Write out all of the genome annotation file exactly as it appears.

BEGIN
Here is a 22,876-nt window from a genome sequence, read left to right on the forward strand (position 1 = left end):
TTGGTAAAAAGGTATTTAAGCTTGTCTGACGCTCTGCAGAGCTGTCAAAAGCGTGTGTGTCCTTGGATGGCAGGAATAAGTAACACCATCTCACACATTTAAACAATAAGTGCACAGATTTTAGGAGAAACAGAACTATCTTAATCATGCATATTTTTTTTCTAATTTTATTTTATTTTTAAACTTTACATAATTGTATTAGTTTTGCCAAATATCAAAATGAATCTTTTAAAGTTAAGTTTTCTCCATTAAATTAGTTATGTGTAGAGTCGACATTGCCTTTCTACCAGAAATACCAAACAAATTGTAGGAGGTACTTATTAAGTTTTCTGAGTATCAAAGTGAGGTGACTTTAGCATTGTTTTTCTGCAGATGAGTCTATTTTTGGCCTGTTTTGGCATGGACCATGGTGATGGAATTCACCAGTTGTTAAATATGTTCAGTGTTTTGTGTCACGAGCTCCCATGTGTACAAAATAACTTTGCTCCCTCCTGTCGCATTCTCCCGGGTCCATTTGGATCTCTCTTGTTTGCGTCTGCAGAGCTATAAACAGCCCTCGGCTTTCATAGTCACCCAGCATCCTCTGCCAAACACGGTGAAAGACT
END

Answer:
Here is a 22,876-nt window from a genome sequence, read left to right on the forward strand (position 1 = left end):
TTGGTAAAAAGGTATTTAAGCTTGTCTGACGCTCTGCAGAGCTGTCAAAAGCGTGTGTGTCCTTGGATGGCAGGAATAAGTAACACCATCTCACACATTTAAACAATAAGTGCACAGATTTTAGGAGAAACAGAACTATCTTAATCATGCATATTTTTTTTCTAATTTTATTTTATTTTTAAACTTTACATAATTGTATTAGTTTTGCCAAATATCAAAATGAATCTTTTAAAGTTAAGTTTTCTCCATTAAATTAGTTATGTGTAGAGTCGACATTGCCTTTCTACCAGAAATACCAAACAAATTGTAGGAGGTACTTATTAAGTTTTCTGAGTATCAAAGTGAGGTGACTTTAGCATTGTTTTTCTGCAGATGAGTCTATTTTTGGCCTGTTTTGGCATGGACCATGGTGATGGAATTCACCAGTTGTTAAATATGTTCAGTGTTTTGTGTCACGAGCTCCCATGTGTACAAAATAACTTTGCTCCCTCCTGTCGCATTCTCCCGGGTCCATTTGGATCTCTCTTGTTTGCGTCTGCAGAGCTATAAACAGCCCTCGGCTTTCATAGTCACCCAGCATCCTCTGCCAAACACGGTGAAAGACT